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Tutorial : Creating Visual Studio Add-Ins

Posted by Mike Gold Tutorials | Visual Studio .NET July 10, 2002
In this example we'll create an add-in that allows you to insert a copyright statement at the top of your code window.
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Sometimes its desirable to integrate added functionality directly into the environment.  Add-Ins are a powerful way to do this.  In this example well create an add-in that allows you to insert a copyright statement at the top of your code window.

To create an add-in in Visual Studio .NET ,  open File->New->Project from the menu and choose the Other Projects tab.  Pick the Extensibility Projects Folder, and inside this folder choose the Visual Studio .NET Add-in.  Change the name to the desired add-in and click OK.

Figure 1 - Choosing an Add-In Project 

The next step brings up the Add-In wizard.  Click Next when the Welcome wizard screen comes up and this brings up the language choice screen shown below:

 Figure 2 Choosing an Add-In Language in the Add-In Wizard 

This Wizard screen gives the choice of writing your add-in in either C#, VB, or Visual C++.  We choose C# being a mainly a fan of this language.  The next wizard screen allows us to run the add-in either in the VS.NET IDE or the Macro IDE or both.

   

Figure 3 Wizard screen for IDE to insert the add-in 

The next screen allows you to add a name and description of your add-in. This will appear later in the Add-In manager dialog located in the Tools menu.

   

Figure 4 Name and Description Entry screen for the add-in 

Clicking Next brings us to a screen that allows us to set certain options for our add-in using various checkboxes.  The screen is shown below in Figure 5.

Figure 5 Miscellaneous options for the add-in 

The Options screen allows options for the following:

  1. Create an additional menu item with a happy face in the Tools Menu for activating the Add-in 
  2. Determine when your add-in loads, for example when the VSIDE starts.
  3. Setup the availability of the add-in, whether all users can use it, or only the person who is currently logged on to the computer. 

The next screen gives the programmer the option of adding an about box and some technical support information of who to contact should the add-in produce strange results.

 

  Figure 6 About Box for technical support of the add-in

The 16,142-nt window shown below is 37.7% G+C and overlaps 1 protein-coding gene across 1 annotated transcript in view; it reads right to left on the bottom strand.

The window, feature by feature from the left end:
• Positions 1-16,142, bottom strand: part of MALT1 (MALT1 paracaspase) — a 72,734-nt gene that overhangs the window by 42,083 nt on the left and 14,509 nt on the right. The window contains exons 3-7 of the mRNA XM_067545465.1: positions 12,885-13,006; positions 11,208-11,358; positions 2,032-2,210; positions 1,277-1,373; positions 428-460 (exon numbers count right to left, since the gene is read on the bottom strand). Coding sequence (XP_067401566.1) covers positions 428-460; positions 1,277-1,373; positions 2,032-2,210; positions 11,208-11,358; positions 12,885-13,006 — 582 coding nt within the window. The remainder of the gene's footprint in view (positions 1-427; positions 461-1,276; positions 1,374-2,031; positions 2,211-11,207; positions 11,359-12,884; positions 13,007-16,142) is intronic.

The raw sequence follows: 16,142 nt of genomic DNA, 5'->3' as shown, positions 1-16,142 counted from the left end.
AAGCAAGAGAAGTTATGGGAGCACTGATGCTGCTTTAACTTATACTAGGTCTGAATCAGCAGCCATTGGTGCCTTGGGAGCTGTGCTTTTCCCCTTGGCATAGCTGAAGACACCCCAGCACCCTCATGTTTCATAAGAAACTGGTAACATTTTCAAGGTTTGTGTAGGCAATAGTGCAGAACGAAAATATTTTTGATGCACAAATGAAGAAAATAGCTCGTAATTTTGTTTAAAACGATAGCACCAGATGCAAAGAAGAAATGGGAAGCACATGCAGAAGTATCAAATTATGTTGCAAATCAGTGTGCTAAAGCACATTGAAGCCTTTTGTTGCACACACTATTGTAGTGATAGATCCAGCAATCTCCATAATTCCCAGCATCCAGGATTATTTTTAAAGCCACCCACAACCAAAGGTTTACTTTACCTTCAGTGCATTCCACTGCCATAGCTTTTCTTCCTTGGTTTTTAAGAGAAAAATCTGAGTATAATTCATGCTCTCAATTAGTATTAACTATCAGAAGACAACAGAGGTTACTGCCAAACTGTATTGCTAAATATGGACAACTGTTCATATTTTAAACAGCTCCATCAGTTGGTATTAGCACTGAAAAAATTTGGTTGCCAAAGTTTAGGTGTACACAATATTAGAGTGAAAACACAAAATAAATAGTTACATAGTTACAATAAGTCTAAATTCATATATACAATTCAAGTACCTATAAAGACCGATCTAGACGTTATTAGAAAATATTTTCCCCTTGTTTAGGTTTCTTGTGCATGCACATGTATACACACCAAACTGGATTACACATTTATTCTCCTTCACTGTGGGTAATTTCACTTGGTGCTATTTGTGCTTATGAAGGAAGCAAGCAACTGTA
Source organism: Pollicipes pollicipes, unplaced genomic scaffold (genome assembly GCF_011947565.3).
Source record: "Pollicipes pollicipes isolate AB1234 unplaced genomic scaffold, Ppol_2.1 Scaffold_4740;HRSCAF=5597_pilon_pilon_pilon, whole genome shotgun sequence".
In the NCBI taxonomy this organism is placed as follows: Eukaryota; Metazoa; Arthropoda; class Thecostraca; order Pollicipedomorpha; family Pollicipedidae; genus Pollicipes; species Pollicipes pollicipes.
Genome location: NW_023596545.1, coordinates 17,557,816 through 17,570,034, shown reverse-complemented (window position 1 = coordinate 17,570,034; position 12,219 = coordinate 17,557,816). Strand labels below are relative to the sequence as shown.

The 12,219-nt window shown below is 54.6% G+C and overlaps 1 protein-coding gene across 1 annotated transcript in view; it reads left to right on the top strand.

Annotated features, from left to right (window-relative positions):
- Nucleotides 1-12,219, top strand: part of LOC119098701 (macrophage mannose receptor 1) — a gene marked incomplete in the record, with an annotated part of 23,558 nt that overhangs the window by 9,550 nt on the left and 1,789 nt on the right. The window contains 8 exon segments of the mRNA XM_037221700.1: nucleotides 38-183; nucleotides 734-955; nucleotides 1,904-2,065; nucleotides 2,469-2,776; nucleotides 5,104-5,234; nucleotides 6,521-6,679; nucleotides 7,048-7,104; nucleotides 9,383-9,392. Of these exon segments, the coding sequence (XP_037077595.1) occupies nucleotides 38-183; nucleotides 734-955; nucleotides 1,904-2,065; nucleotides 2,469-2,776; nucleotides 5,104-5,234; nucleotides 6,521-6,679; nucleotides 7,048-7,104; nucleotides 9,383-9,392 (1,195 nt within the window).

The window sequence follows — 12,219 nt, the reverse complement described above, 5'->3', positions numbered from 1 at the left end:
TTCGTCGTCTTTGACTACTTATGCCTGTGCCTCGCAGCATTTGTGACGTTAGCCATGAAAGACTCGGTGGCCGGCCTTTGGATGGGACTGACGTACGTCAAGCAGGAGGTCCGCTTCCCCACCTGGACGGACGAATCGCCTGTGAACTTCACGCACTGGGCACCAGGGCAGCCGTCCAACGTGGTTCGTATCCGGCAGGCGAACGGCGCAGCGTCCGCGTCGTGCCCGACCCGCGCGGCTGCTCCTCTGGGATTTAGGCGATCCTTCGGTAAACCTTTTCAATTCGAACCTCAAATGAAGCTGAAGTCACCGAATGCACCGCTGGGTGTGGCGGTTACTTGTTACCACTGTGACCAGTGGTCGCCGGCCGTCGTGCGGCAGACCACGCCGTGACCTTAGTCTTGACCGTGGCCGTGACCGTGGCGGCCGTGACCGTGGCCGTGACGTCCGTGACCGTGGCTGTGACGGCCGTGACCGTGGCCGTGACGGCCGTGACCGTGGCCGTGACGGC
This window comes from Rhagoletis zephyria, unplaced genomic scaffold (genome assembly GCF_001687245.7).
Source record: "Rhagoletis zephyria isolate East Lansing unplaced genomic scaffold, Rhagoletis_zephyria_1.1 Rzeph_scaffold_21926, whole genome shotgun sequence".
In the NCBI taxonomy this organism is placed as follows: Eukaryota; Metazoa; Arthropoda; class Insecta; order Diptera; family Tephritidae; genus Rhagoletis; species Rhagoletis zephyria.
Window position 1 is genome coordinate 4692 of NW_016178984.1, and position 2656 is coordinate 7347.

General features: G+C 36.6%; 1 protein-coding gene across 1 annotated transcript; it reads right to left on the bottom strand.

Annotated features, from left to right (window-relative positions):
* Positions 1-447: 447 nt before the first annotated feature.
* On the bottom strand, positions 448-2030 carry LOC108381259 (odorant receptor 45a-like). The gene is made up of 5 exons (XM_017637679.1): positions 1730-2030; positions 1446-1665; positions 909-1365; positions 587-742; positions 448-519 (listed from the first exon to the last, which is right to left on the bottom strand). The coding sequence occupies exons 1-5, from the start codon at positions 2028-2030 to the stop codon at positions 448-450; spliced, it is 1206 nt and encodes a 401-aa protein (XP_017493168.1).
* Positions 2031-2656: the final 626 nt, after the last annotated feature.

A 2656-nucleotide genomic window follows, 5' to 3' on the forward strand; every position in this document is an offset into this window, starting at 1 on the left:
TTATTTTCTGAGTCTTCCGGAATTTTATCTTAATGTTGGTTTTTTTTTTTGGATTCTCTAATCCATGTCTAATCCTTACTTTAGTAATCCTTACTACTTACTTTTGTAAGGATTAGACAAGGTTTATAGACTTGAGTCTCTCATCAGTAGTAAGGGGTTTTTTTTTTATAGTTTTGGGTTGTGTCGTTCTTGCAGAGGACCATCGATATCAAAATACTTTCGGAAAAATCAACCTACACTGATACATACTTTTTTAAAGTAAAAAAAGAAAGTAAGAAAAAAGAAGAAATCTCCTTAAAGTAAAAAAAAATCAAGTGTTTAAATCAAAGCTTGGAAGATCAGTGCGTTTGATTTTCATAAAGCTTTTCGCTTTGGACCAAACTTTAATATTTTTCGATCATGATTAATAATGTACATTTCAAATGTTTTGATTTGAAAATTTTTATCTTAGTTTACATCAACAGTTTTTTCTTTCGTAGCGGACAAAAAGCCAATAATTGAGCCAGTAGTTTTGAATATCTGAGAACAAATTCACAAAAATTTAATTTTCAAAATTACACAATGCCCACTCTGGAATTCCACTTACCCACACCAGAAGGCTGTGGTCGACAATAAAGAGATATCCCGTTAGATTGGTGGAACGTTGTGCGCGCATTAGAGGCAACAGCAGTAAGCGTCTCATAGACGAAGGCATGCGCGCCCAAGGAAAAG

The last screen is the Summary screen and displays a summary of all of the options the programmer has chosen for our custom add-in. Click Finish to generate a Solution containing  an add-in code project and an add-in setup project.

 

 Figure 7 Add-In Wizard Summary Screen 

The results of clicking finish are shown below.  Only one class is produced in C# called the Connect class.  This class is where you can make your initial changes to the addin.

To build the setup project (CopyrRightAddInSetup in this case), youll need to go into the Configuration Manager in the Build menu and check the build, because by default it is unchecked.

   

 
Figure 8 CopyRightAddIn Solution and its corresponding Setup Solution 

So where do we begin execution of our command?  There is a method called Exec created by the wizard.  This command is called when the user chooses the Add-In from the Tools menu.  This menu item is installed in the Tools menu on start up as we specified in the wizard shown in figure 9 below.  You can prove this to yourself right away by running the add-in in debug mode by clicking F5.

   

Figure 9 Shows Add-In installed in the start menu. 

So by clicking the Happy Face in the Tools menu above,  the Exec method is called  shown in listing 1 below and the executionOption with command name CopyRightAddIn.Connect.CopyrRightAddIn:

Listing 1 - The Exec method in the Connect class of the Add-In

public void Exec(string commandName, EnvDTE.vsCommandExecOption executeOption, ref object varIn, ref object varOut, ref bool handled)
{
handled =
false
;
if
( executeOption ==
EnvDTE.vsCommandExecOption.vsCommandExecOptionDoDefault)
{
if
(commandName == "CopyrRightAddIn.Connect.CopyrRightAddIn")
{
// Add your command execution here
CreateNewFileWithCopyrightInfo();
handled =
true
;
return
;
}
}
}